Mm. integrafolia, punicea, sino-maculata in Qinghai

Brief Introduction to the Genus

Perhaps surprisingly, many people are unfamiliar with the genus Meconopsis, and may never have heard of it. The purpose here is to introduce various pertinent aspects of this lovely genus. These are discussed under (linked) sections:

  1. Defining the genus Meconopsis within the family Papaveraceae

  2. Distribution of the species in the wild

  3. Variability within the genus

  4. Big perennial blue Himalayan poppies

1. Defining the genus
Meconopsis is a genus within the poppy family, Papaveraceae. These plants are commonly, but misleadingly, often called Himalayan blue poppies – misleading mainly because many are not blue and they are not all from the Himalayas. The poppies best known to gardeners are probably the true poppies, i.e. the genus Papaver. Whilst there are a large number of species (about 70), unlike in Meconopsis, none of them is blue. Probably those most familiar include:
(i) the diaphanous annual, P. rhoeas, (the red-flowered corn or Flander’s poppy, once, before the abundant use of herbicides, so common on arable land), and its garden selections, e.g. Shirley poppies;
(ii) another annual species, P. somniferum, the opium poppy in its various garden forms, including sumptuous paeony-flowered forms;
(iii) the robust perennial oriental poppies, P. orientale and P. bracteatum, also occurring in numerous garden forms, and
(iv) for the rock gardener, the short-lived perennial P. alpinum, together with other similar dainty, small species.

Papaver rhoeas (Flander's poppy)

Meconopsis pseudointegrifolia
Dashing La, S.E. Tibet

The flowers of the true poppies, Papaver, and of Meconopsis are very similar in structure. In both, the flower parts are all separate from each other. There are two sepals which protect the flower when in bud and these drop off very soon after the bud opens. There are usually 4 petals (sometimes more, many more in the case of the double forms of Papaver). These are regular in shape, silky and delicate-looking, crumpled when within the bud and then straightening out after opening. There are numerous stamens, the anthers on slender free filaments and these surround a large ovary.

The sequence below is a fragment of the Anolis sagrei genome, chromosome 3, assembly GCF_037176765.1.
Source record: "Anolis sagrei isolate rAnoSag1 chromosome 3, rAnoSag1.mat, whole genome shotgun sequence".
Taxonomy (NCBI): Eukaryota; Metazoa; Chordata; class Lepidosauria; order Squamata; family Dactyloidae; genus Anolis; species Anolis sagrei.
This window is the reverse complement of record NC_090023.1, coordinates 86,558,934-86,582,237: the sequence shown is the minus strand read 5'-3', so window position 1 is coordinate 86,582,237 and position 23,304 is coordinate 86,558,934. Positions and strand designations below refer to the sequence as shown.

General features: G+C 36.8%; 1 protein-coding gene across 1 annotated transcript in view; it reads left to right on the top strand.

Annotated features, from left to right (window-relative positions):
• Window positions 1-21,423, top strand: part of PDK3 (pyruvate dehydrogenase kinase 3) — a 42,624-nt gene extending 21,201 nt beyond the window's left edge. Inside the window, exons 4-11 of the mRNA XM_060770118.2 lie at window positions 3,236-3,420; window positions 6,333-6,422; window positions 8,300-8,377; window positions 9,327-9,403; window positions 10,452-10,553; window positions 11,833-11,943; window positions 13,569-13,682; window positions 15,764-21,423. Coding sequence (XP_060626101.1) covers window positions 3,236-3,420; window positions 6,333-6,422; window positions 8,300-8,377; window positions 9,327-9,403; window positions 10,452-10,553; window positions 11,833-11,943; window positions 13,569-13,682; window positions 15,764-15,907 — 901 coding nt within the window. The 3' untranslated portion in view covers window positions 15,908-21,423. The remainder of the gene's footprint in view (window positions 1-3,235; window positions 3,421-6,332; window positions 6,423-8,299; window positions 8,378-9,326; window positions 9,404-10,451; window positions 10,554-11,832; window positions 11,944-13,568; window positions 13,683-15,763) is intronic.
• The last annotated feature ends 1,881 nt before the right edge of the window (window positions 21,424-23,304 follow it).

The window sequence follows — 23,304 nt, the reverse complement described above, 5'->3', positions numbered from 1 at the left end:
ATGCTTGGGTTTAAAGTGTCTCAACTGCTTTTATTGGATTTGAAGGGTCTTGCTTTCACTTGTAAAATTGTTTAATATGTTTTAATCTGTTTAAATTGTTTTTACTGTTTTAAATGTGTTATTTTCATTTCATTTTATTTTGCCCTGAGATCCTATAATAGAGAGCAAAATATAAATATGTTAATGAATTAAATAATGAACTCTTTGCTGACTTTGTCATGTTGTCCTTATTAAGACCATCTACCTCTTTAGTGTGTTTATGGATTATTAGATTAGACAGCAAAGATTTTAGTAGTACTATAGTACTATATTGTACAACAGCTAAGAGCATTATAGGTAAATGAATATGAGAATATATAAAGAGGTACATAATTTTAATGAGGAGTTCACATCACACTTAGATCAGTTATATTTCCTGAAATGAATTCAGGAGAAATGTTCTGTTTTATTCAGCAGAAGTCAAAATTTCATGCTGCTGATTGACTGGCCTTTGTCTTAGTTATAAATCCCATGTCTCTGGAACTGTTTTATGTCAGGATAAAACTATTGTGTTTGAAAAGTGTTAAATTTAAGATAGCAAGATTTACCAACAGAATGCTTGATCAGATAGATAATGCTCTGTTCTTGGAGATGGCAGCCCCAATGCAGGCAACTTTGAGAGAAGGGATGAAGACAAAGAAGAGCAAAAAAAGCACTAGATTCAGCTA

Papaver flower
Meconopsis flower

M.punicea bud opening

M. 'Houndwood'
bud opening

Important and readily appreciated differences between Papaver and Meconopsis concern the ovary, style and stigma (pistil) in the centre of the flower. In Papaver the ovary is surmounted by a stigma which is expanded into a wide stigmatic disc: a style is absent. The ovary develops into a fruit-capsule filled with seeds and these are released when ripe, rather as from a pepper-pot, through a ring of pores which open at the top of the ovary and below the stigmatic disc. In Meconopsis the ovary is surmounted first by a style and then by a stigma that does not take the form of a wide stigmatic disc. The seeds are not distributed from pores, but instead from valves which split vertically for a short distance at the distal end of the sutures of the fused carpels which make up the ovary (see “Poppies” by Chris Grey-Wilson for further botanical details and for information on other genera in the family)

Papaver somniferum
Meconopsis fruit-capsule

Apart from Meconopsis, other less familiar genera in the Papaveraceae are Sanguinaria (blood-root), Eschscholzia (Californian poppies), Macleaya (plume poppies), Hylomecon japonicum, Romneya (Californian tree poppies), Glaucium (horned poppies) and Stylophorum (celandine poppies). A species heretofore at times included in Meconopsis is Cathcartia villosa, also still known as M. villosa.